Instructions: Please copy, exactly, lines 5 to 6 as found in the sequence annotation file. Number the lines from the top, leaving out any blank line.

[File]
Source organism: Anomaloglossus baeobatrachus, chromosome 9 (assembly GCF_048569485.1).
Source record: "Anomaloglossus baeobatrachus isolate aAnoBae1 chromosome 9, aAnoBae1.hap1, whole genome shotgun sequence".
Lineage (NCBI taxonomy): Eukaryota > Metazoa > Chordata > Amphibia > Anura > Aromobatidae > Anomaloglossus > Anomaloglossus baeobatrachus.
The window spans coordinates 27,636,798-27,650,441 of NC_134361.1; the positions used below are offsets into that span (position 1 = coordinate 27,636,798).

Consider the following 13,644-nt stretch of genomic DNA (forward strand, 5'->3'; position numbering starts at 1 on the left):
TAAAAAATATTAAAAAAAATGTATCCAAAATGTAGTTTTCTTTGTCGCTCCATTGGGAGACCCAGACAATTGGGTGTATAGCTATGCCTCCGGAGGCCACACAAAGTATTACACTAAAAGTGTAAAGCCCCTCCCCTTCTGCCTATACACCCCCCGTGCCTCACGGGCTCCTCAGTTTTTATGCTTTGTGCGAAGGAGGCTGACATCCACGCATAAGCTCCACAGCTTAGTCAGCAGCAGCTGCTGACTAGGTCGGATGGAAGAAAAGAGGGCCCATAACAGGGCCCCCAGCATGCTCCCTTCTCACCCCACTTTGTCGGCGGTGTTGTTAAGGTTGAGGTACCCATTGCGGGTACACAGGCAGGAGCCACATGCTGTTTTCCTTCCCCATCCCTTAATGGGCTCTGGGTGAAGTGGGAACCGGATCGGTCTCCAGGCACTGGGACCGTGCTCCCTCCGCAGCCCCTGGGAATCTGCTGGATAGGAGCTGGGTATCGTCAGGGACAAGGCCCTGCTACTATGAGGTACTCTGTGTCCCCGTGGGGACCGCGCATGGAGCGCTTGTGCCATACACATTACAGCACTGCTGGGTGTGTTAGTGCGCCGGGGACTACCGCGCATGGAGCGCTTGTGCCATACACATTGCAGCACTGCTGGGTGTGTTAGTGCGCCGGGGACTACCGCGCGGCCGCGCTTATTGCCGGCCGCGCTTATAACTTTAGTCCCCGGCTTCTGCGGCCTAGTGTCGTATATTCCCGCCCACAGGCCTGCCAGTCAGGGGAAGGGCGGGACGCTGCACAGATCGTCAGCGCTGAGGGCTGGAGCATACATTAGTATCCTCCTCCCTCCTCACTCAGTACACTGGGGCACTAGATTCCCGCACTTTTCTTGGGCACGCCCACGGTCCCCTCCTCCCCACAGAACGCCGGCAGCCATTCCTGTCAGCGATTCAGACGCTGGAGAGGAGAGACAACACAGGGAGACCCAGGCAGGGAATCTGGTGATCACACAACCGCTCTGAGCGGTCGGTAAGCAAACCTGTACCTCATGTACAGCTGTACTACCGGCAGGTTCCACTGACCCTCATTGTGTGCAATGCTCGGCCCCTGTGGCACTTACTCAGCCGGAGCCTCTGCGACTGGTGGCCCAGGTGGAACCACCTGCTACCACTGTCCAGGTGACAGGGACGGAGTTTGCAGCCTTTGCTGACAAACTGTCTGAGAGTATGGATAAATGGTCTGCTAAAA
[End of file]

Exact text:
Consider the following 13,644-nt stretch of genomic DNA (forward strand, 5'->3'; position numbering starts at 1 on the left):
TAAAAAATATTAAAAAAAATGTATCCAAAATGTAGTTTTCTTTGTCGCTCCATTGGGAGACCCAGACAATTGGGTGTATAGCTATGCCTCCGGAGGCCACACAAAGTATTACACTAAAAGTGTAAAGCCCCTCCCCTTCTGCCTATACACCCCCCGTGCCTCACGGGCTCCTCAGTTTTTATGCTTTGTGCGAAGGAGGCTGACATCCACGCATAAGCTCCACAGCTTAGTCAGCAGCAGCTGCTGACTAGGTCGGATGGAAGAAAAGAGGGCCCATAACAGGGCCCCCAGCATGCTCCCTTCTCACCCCACTTTGTCGGCGGTGTTGTTAAGGTTGAGGTACCCATTGCGGGTACACAGGCAGGAGCCACATGCTGTTTTCCTTCCCCATCCCTTAATGGGCTCTGGGTGAAGTGGGAACCGGATCGGTCTCCAGGCACTGGGACCGTGCTCCCTCCGCAGCCCCTGGGAATCTGCTGGATAGGAGCTGGGTATCGTCAGGGACAAGGCCCTGCTACTATGAGGTACTCTGTGTCCCCGTGGGGACCGCGCATGGAGCGCTTGTGCCATACACATTACAGCACTGCTGGGTGTGTTAGTGCGCCGGGGACTACCGCGCATGGAGCGCTTGTGCCATACACATTGCAGCACTGCTGGGTGTGTTAGTGCGCCGGGGACTACCGCGCGGCCGCGCTTATTGCCGGCCGCGCTTATAACTTTAGTCCCCGGCTTCTGCGGCCTAGTGTCGTATATTCCCGCCCACAGGCCTGCCAGTCAGGGGAAGGGCGGGACGCTGCACAGATCGTCAGCGCTGAGGGCTGGAGCATACATTAGTATCCTCCTCCCTCCTCACTCAGTACACTGGGGCACTAGATTCCCGCACTTTTCTTGGGCACGCCCACGGTCCCCTCCTCCCCACAGAACGCCGGCAGCCATTCCTGTCAGCGATTCAGACGCTGGAGAGGAGAGACAACACAGGGAGACCCAGGCAGGGAATCTGGTGATCACACAACCGCTCTGAGCGGTCGGTAAGCAAACCTGTACCTCATGTACAGCTGTACTACCGGCAGGTTCCACTGACCCTCATTGTGTGCAATGCTCGGCCCCTGTGGCACTTACTCAGCCGGAGCCTCTGCGACTGGTGGCCCAGGTGGAACCACCTGCTACCACTGTCCAGGTGACAGGGACGGAGTTTGCAGCCTTTGCTGACAAACTGTCTGAGAGTATGGATAAATGGTCTGCTAAAA